issue reports that are based on them will be immediately closed with a note indicating that the browser must have its settings properly set. These strict guidelines are not intended to be harsh, and are not put in place with the intent to avoid investigating and fixing issues;
rather, they must be enforced because the underlying architecture of the browser makes them unavoidable.

While not perfect, it’s hoped that these changes will make things a little easier for users who run against Internet Explorer, but are prevented by circumstances beyond their control from properly configuring the browser. If you’re one of those unlucky users, I hope you’ll give the driver a spin, and see how it works for you.

Deprecating Parts of Selenium’s .NET Bindings

Note: This blog post should be considered a work-in-progress until this note is removed.

With the release of 3.11.0 of the Selenium .NET bindings, a few things in the support library (WebDriver.Support.dll) have been marked with the Obsolete attribute. This will come as something of a surprise for some users when they update to that version. In particular, the .NET implementation of the PageFactory and the ExpectedConditions class used with WebDriverWait have been deprecated. It’s understandable that there would be some consternation about suddenly seeing compile warnings mentioning removing components in a future release of Selenium, particularly if one’s own code makes use of those components. Why would the .NET bindings’ maintainers do this?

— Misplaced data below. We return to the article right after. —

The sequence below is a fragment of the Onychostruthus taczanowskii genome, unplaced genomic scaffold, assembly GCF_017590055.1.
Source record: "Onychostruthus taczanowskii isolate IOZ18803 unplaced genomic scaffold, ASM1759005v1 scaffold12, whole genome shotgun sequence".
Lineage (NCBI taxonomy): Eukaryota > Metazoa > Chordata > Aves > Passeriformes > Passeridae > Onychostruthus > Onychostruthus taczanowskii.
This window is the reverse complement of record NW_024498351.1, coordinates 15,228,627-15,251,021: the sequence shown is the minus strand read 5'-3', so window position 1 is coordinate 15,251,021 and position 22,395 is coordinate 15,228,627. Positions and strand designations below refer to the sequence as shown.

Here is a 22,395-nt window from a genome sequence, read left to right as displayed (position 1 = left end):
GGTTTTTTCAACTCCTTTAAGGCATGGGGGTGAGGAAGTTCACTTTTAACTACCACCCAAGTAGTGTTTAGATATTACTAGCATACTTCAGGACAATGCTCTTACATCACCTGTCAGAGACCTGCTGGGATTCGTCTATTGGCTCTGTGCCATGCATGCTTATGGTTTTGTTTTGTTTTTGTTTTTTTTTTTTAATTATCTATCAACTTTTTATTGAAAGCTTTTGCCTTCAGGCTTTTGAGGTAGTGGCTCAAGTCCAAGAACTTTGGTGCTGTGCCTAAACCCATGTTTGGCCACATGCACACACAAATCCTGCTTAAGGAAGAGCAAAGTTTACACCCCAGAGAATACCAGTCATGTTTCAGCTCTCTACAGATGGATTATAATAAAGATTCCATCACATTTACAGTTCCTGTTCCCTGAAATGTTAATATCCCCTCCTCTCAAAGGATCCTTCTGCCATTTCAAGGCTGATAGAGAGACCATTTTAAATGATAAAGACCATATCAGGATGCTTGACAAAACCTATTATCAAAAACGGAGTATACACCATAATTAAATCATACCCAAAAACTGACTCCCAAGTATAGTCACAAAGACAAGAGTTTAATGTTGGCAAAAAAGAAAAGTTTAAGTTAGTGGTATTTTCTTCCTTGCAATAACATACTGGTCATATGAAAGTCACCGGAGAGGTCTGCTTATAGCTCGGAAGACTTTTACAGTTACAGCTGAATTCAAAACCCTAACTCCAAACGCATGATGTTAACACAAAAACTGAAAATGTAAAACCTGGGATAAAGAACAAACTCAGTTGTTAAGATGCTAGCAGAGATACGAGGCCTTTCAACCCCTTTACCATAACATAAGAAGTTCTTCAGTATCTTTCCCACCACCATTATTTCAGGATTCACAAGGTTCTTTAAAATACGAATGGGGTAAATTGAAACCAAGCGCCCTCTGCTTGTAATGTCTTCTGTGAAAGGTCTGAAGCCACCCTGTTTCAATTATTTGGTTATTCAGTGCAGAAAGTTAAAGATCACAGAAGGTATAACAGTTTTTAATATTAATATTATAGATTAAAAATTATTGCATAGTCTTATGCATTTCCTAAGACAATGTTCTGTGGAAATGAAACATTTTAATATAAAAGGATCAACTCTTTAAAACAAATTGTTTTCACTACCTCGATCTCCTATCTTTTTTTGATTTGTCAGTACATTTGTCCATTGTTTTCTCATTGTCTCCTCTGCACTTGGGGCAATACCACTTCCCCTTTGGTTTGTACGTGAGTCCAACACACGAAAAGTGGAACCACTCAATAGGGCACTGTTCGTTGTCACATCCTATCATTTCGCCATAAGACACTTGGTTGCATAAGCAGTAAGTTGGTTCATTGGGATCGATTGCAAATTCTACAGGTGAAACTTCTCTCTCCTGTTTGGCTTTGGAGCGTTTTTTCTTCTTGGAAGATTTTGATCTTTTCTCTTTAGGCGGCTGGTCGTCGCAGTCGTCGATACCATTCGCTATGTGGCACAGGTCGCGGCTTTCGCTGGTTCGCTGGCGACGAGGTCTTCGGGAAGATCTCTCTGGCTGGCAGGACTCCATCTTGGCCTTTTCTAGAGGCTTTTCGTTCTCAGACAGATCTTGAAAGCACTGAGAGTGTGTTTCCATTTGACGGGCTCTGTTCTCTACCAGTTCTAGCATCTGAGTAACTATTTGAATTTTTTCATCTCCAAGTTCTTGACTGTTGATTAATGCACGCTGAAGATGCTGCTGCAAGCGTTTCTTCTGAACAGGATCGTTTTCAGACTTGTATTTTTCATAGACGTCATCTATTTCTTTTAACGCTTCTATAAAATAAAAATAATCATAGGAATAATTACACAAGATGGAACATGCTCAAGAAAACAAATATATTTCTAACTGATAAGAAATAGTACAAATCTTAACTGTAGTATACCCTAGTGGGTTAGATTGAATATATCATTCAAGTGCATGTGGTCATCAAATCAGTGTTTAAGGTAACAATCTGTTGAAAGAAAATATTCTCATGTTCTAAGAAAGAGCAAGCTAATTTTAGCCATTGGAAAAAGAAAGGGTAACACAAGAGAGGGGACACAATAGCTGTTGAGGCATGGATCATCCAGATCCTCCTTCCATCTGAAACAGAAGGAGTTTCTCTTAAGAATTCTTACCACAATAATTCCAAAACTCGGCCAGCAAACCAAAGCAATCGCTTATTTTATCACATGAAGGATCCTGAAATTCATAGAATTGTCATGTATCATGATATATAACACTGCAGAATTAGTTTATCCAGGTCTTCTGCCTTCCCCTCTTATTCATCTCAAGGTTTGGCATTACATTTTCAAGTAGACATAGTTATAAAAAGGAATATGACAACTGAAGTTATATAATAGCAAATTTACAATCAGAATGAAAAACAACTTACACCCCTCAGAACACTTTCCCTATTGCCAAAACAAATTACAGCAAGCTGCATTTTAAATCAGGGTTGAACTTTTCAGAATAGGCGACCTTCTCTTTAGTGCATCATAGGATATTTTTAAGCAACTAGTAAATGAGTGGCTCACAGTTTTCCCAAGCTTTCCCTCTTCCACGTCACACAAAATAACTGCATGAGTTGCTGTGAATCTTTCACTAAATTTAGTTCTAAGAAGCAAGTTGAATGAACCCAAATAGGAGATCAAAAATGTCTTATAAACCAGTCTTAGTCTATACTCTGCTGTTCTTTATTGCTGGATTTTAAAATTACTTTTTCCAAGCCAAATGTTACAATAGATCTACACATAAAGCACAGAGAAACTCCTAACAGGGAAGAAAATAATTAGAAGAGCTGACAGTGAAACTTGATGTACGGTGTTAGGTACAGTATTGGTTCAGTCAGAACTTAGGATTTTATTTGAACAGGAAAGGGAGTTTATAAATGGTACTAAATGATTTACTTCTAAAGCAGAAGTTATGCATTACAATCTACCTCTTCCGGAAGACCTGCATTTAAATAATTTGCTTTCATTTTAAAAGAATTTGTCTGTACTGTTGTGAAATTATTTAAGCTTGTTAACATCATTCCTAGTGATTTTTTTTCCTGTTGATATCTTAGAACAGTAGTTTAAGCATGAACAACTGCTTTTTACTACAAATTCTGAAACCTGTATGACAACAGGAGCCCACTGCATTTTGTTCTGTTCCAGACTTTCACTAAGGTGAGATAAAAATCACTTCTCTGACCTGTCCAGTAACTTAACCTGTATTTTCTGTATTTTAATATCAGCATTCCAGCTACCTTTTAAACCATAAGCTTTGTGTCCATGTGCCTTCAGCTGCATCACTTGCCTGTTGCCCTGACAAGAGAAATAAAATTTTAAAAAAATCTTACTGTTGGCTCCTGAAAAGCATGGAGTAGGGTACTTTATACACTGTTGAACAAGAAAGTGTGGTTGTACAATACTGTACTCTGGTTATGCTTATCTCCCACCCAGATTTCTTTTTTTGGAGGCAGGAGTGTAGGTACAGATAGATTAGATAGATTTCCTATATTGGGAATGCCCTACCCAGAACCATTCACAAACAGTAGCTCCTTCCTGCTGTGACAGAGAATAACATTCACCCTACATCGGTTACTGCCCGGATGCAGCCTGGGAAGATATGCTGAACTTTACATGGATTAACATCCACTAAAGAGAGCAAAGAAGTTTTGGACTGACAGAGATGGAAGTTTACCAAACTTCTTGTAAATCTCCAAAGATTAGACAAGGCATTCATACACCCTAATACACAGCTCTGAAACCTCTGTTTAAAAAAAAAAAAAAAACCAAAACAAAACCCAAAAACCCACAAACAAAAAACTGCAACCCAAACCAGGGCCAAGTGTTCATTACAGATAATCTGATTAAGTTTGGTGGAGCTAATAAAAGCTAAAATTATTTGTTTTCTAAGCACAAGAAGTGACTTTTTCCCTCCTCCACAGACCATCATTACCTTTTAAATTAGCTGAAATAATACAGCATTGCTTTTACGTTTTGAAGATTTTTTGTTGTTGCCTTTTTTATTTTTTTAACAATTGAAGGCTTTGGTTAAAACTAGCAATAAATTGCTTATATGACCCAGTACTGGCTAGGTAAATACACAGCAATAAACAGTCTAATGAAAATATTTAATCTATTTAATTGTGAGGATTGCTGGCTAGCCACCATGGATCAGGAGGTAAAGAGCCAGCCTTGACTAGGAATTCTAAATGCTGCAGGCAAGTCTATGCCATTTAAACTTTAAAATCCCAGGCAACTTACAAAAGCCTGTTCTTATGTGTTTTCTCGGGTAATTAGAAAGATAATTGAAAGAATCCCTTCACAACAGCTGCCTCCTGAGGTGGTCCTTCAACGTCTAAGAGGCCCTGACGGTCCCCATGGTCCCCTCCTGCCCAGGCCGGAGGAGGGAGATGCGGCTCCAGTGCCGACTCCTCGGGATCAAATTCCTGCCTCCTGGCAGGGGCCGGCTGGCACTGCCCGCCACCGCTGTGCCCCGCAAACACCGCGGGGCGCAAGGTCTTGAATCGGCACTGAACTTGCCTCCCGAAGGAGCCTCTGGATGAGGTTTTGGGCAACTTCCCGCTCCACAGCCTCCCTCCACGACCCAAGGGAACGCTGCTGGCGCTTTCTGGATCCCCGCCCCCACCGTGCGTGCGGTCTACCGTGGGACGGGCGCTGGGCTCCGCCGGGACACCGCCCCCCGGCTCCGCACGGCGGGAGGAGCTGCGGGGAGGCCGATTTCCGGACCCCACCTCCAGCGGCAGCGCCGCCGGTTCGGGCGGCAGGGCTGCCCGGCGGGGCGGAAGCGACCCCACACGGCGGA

First, one must consider the original intent of the WebDriver.Support.dll assembly. When originally created, it was originally designed to showcase some of the things that would be possible to create based on the WebDriver API. It was not intended that large numbers of users would plug those examples directly into production code.

Second, the .NET implementation of these constructs was created mostly because some users asked, “Java has it, so why doesn’t .NET?” Rather than blindly copying the Java implementations as was done, it would have been better to think about what actually makes sense when using C#. In other words, “C# isn’t Java, and therefore the things that work best for Java may not be entirely appropriate for C#.”

In the case of the .NET PageFactory, the implementation was problematic and cumbersome, as well as not nearly flexible enough for the myriad ways people wanted to create Page Objects. Additionally, when .NET Core 2.0 was released, the classes upon which the .NET PageFactory relied were not included .NET Core 2.0. This meant that to get the PageFactory working under .NET Core, the project either had to take on a new dependency, mangle the code with conditional compile directives, or leave it unsupported in .NET Core. The first approach is a non-starter for the Selenium project’s .NET bindings, the reasons for which should be a subject of its own blog post. The second approach made the code nearly impossible to properly maintain.